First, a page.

Last week, I completely missed the feast of the Holy Innocents, which was a bad blong to put up on the old scoreboard, and probably down to my semi-comatose state. Today, however, is the feast of the Epiphany. Although the actual date is 6th January, it’s celebrated this Sunday, apparently. I always know it is 6th January because I knew a girl once whose birthday was that day, and who narrowly escaped being Christened “Epiphiana”.
It’s supposed to mark the visit of the three wise men (or kings, or Magi, depending who you .listen to) to the infant Jesus in his crib, bringing gifts of gold, frankincense, and myrrh. Whenever I think of myrrh, I am always reminded of the story Alec Guinness told of being surprised by one of the flower-rota ladies while church-crawling somewhere in the home counties. They fell into conversation, about the church, and she confided that they were currently having “dreadful problems with the myrrh”. This surprised A. G., as the place didn’t look to be particularly high church, but all was revealed when she went on to say “yes, that’s why the grass in the churchyard is so long and untidy”.
Those who know more about theology than I do (and they are legion) make parallels between the fact that there were three wise men, and the trinity. Also there are people who have written very convincingly that the gift of myrrh (used in some cases as a funerary perfume in the ancient world) prefigures the death of Jesus on the cross. There is also a strong case to be made for the argument that the Magi submitting to Jesus represents some sort of official acknowledgement or handing over of the cults they represented to the new religion of Christianity.
Although I have a strong liking for Sidney Godolphin’s 17th century poem “Lord When Thy Wise Men Came From Far”, and recommend it to you, for most of us who went to school in the baby boomer era, the poetic vision of the three wise men which we took home with us came from T S Eliot’s The Journey of the Magi.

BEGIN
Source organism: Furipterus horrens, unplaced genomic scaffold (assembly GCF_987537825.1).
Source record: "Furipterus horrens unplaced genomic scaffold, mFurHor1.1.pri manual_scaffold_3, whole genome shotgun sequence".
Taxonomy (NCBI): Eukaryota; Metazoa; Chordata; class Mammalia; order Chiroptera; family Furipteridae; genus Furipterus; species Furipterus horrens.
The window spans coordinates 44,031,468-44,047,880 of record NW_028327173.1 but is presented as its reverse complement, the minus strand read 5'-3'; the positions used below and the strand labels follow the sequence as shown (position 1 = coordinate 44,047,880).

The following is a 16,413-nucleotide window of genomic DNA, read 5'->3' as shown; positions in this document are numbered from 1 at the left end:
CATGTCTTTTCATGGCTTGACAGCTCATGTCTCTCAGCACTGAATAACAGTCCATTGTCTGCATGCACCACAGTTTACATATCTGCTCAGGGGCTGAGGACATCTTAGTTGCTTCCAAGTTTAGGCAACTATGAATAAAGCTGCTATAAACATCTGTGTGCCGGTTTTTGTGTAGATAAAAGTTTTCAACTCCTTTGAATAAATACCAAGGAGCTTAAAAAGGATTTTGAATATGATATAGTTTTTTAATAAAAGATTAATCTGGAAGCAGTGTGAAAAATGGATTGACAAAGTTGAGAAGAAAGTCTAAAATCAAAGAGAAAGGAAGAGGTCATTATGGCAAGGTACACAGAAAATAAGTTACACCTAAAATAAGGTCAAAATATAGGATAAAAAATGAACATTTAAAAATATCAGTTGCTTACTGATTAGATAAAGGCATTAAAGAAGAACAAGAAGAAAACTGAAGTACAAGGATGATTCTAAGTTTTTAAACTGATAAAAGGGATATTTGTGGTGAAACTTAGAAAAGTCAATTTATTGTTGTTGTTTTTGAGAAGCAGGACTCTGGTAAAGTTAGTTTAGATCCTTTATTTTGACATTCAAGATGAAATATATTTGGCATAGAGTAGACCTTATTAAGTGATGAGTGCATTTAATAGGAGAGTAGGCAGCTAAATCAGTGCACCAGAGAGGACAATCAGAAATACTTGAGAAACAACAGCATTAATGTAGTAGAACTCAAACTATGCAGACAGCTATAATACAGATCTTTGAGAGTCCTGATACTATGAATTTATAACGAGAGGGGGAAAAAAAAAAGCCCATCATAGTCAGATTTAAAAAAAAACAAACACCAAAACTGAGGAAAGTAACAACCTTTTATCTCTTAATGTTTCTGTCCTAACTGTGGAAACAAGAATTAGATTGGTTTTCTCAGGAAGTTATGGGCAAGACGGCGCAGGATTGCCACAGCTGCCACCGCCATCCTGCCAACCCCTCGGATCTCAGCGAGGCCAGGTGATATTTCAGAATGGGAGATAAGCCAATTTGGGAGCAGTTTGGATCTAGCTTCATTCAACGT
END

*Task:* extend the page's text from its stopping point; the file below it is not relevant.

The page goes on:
A cold coming we had of it,
Just the worst time of the year
For a journey, and such a journey:
The ways deep and the weather sharp,
The very dead of winter.'
And the camels galled, sore-footed, refractory,
Lying down in the melting snow.
There were times we regretted
The summer palaces on slopes, the terraces,
And the silken girls bringing sherbet.
Then the camel men cursing and grumbling
And running away, and wanting their liquor and women,
And the night-fires going out, and the lack of shelters,
And the cities hostile and the towns unfriendly
And the villages dirty and charging high prices:
A hard time we had of it.
At the end we preferred to travel all night,
Sleeping in snatches,
With the voices singing in our ears, saying
That this was all folly.
Apart from the camels, that could be a description of the week I have just had, especially the fires going out, and the melting snow. Eliot captures perfectly the nature of faith, that is all we have to help us persist when it seems “all folly”.
Latterly, the term “an epiphany” has also come to mean a sudden and blinding breakthrough, a realisation, of the sort the three wise men might have had when they finally reached Bethlehem and found that it was al real, after all.
So, here’s my epiphany, for what it’s worth. My blinding revelation for 2015. Basically, I’ve got two options. Close ranks and carry on, fix bayonets, stand to and man the barricades, or roll over and give up. The same two options that any of us have, in fact. And since people count on me and depend on me, to feed and defend them, I’ll be carrying on, until further notice.
I wish, as I went forward into 2015, that I had some concrete, tangible hope to offer, both to myself and to others. All I can cling to at the moment is summed up in Gerard Manley Hopkins:
Generations have trod, have trod, have trod;
And all is seared with trade; bleared, smeared with toil;
There lives the dearest freshness deep down things;
And though the last lights off the black West went
Because the Holy Ghost over the bent
And it seems to me that we’re very much at that point right now. The last lights of 2014 have slid below the western horizon, and the dawn of 2015 proper hasn’t happened yet. All we can cling to is a few feeble glimmers as yet, and a feeling that the Holy Ghost somehow has matters in hand. All we can do is plod on, blindly following a star, and trust it will all come out in the wash somehow. I find it difficult enough to believe in Jesus sometimes, and Big G and I are scarcely on speaking terms these days. The supernatural element of the Trinity makes about as much sense to me as a supernatural aspect to Wakefield Trinity, but maybe I have to accept that, sitting quietly, doing nothing, spring comes, and the grass grows by itself, and the squirrels and their little kits, woven snug in their nest of prayer flags, high up in the waving, creaking branches, as the trees nightly track the path of a single star across the winter’s dark heavens, know more about trusting in the Holy Ghost than I do, right now.